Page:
IRAQ: World slams gory Saddam video

Governments decry video release as unacceptable regardless of the former president's history

Times of India
Wednesday, January 3, 2007

Iraq --- Grainy cell phone video of Saddam Hussein's execution triggered international criticism on Tuesday, with UK's deputy prime minister calling the leaked images "unacceptable" and the Vatican decrying the footage as a "spectacle" violating human rights.

Meanwhile, the Italian government pushed for a UN moratorium on the death penalty, Cuba called the execution "an illegal act", and Sunnis in Iraq took to the streets in mainly peaceful demonstrations across the country.

The unofficial video showed a scene that stopped just short of pandemonium, during which one person is heard shouting "To hell!" at the deposed president and Saddam is heard exchanging insults with his executioners.

The inflammatory footage also showed Saddam plummeting through the gallows trapdoor and dangling in death. The grainy video appeared on the Internet and Al-Jazeera television late Saturday.

On Tuesday, Iraqi Prime Minister Nouri al-Maliki ordered an investigation into the execution to try to uncover who taunted the former dictator, and who leaked the cell phone footage.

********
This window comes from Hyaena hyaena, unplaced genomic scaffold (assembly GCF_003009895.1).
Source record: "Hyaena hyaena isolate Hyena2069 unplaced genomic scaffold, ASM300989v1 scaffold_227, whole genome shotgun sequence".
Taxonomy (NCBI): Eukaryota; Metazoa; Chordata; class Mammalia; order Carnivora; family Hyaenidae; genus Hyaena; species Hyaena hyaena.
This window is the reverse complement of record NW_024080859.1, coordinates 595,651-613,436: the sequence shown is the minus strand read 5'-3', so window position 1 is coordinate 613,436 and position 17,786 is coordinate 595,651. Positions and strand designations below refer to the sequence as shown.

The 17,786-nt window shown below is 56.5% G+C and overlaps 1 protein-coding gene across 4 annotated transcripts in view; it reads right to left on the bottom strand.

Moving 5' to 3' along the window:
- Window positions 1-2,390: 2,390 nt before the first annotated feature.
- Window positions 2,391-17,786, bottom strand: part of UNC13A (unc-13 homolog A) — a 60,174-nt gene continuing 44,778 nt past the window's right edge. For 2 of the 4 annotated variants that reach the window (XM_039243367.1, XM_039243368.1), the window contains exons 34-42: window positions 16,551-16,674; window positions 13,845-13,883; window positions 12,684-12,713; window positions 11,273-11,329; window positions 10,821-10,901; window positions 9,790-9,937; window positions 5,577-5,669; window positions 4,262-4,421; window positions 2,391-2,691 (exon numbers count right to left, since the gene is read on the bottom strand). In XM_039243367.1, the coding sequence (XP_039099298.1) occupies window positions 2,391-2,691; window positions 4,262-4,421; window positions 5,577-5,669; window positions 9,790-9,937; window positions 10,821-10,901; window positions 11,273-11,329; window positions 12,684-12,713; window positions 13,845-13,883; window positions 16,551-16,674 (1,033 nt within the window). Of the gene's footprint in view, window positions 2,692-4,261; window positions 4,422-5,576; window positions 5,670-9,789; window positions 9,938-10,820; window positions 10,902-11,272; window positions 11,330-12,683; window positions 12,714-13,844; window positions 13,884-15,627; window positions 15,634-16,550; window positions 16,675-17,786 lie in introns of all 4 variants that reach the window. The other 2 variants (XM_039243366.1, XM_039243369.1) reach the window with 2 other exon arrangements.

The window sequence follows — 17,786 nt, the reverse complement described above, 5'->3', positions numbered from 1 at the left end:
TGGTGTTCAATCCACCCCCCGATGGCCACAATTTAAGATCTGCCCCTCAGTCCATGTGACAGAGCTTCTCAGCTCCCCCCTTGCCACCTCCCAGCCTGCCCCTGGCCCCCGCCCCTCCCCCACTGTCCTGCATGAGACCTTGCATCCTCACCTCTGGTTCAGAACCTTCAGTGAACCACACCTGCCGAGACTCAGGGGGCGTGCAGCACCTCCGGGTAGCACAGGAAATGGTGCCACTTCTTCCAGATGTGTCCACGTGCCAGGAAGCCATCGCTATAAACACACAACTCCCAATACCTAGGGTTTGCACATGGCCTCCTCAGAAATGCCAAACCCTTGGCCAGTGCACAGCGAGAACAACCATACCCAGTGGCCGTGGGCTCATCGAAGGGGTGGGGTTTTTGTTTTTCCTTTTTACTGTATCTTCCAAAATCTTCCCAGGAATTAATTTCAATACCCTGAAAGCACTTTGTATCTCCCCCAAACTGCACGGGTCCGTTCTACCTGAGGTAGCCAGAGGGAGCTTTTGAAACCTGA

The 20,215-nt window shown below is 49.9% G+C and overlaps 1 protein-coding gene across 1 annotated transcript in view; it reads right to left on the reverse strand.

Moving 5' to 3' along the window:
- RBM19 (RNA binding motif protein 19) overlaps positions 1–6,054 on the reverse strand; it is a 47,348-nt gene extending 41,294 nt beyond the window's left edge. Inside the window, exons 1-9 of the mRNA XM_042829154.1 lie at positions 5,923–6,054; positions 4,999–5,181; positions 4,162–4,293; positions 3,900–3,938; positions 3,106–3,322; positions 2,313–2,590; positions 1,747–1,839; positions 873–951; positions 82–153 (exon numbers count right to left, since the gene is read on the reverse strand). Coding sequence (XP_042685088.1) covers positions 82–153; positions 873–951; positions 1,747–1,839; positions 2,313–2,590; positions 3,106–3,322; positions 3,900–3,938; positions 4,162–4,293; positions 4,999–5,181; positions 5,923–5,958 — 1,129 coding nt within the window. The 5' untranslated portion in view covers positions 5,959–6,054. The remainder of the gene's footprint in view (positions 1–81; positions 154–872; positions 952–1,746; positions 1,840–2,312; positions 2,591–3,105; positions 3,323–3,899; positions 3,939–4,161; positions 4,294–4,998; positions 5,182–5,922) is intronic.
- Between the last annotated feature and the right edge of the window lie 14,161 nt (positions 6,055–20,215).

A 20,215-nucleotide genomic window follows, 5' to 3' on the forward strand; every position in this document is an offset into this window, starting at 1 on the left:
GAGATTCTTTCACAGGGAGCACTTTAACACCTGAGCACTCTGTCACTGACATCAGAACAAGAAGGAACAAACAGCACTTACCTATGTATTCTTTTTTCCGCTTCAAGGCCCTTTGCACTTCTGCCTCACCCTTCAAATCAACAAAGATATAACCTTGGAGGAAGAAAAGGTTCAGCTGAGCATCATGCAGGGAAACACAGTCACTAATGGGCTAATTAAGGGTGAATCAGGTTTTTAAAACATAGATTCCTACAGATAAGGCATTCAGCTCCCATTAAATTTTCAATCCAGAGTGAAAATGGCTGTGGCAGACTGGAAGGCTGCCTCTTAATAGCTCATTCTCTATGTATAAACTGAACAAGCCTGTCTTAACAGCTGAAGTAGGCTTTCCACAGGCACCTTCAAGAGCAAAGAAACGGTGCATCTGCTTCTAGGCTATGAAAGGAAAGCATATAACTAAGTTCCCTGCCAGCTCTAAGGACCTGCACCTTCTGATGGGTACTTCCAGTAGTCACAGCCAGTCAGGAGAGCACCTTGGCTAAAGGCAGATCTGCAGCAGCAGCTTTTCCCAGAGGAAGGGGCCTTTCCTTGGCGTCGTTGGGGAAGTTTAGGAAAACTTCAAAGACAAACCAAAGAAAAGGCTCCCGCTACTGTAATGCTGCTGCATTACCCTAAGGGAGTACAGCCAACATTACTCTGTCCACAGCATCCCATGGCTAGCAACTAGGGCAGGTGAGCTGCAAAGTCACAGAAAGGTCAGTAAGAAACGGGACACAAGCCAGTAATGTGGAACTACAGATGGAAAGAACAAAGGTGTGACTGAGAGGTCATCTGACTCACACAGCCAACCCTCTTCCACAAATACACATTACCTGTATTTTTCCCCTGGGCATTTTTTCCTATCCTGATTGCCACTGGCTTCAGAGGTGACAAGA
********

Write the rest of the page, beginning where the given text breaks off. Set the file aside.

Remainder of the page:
British Deputy Prime Minister John Prescott said those who leaked the footage should be condemned.

"I think the manner was quite deplorable really. I don't think one can endorse in any way that, whatever your views about capital punishment," Prescott said in an interview with British Broadcasting Corp radio.

"Frankly, to get the kind of recorded messages coming out is totally unacceptable and I think whoever is involved and responsible for it should be ashamed of themselves."

The Holy See's daily, L'Osservatore Romano, lamented that "making a spectacle" of the execution had turned capital punishment into "an expression of political hubris".

The execution "represented, for the ways in which it happened and for the media attention it received, another example of the violation of the most basic rights of man," L'Osservatore wrote.